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Amitriptyline - What doctors don't know

Amitriptyline tablets contain Amitriptyline Hydrochloride as the active ingredient. It is a trycyclic anti-depressant, which alters the levels of various chemicals in the brain to relieve the symptoms of depression.

This all sounds very good, and for most people they work well, but some funny effects occur with some people which some doctors completely deny.

If you have the wrong diseases, you can end up with any or all of the following set of symptoms, which disappear some time after you stop taking the drug, and some doctors will not accept the possibility of any relation to the drug whatsoever. The list of symptoms include:

Severe depression (about nothing in particular), sometimes to suicidal levels
Paranoia, sometimes of quite extreme levels
A short temper, often incredibly short

This disbelief from doctors comes despite research about paradoxical reactions to amitriptyline which points out that exactly this response can happen. Unfortunately, the people who are linked to have started to only show the abstract of the paper, making the link less useful for ordinary people.

Some of the groups who seem prone to this include sufferers of the following disorders:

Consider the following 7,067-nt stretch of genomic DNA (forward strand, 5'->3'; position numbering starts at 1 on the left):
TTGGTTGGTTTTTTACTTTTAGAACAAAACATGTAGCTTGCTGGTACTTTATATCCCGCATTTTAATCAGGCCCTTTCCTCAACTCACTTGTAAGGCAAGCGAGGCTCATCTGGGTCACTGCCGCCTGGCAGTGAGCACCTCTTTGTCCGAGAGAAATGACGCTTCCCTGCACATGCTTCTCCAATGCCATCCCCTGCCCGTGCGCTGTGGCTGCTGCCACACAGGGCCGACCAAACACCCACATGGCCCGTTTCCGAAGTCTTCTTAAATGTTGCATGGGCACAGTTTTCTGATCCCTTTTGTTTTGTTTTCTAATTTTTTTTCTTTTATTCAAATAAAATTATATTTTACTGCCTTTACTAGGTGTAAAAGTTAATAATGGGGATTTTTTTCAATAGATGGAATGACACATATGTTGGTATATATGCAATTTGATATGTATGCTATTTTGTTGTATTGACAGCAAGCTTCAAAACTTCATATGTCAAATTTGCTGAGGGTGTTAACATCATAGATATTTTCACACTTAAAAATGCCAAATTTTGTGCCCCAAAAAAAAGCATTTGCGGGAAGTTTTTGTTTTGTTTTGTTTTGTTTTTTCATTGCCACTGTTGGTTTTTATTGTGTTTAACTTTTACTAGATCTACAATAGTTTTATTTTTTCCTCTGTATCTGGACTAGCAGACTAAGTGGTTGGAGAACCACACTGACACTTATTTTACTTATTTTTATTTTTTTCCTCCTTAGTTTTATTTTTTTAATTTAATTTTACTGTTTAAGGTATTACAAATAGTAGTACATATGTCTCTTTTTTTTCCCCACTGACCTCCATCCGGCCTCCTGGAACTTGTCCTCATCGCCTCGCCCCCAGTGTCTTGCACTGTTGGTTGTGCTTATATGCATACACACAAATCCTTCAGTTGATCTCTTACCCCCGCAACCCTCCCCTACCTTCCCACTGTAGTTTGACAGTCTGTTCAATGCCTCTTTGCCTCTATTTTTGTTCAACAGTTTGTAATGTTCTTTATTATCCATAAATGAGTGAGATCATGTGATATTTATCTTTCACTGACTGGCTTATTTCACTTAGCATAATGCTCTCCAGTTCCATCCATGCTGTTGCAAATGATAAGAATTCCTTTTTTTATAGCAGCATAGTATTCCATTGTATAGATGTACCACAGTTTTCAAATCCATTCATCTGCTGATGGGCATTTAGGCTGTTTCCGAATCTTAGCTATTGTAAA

The problem with this is that although the datasheet for the drug says that it should only stay in the system for a few days after you stop taking it, the negative effects can (for people in the groups mentioned above) linger in slowly decreasing amounts for anywhere up to a year. This wouldn't be too bad, but as reported at healthy place, this is a known problem with the drug for at least one recognised disorder.

All of the time that you are suffering from those terrible symptoms, your doctor is saying that the pills can't possibly have anything to do with it, and often refusing to accept that the symptoms exist, and using that as an excuse for not prescribe anything for the symptoms.

If that wasn't bad enough, if it is you that suffers from it then you can end up with a diagnosis of hypochondriasis, and if it is your child then you can end up with a diagnosis of munchousen's syndrome by proxy. Both of these diagnosis are usually added to your records by the doctor who doesn't believe you, and are almost impossible to get removed, even if you are later proved right. Further more, once you have either of these on your records, they are then used as a reason to dismiss anything that you say that the doctor disagrees with.

On the whole, not a very positive attitude to mental health. If you know of any more symptoms, or other groups similarly affected, or any other drugs that have undocumented side effects, then email me and they will be added to the website in the right place.

I hope that this information helps you, even if your doctor does continue to disbelieve you.

On a less possitive note, it seems that this problem is not limited to this one drug, but can occur with any of the selective seratonin uptake inhibitors.

last modified 16:02 2005/08/07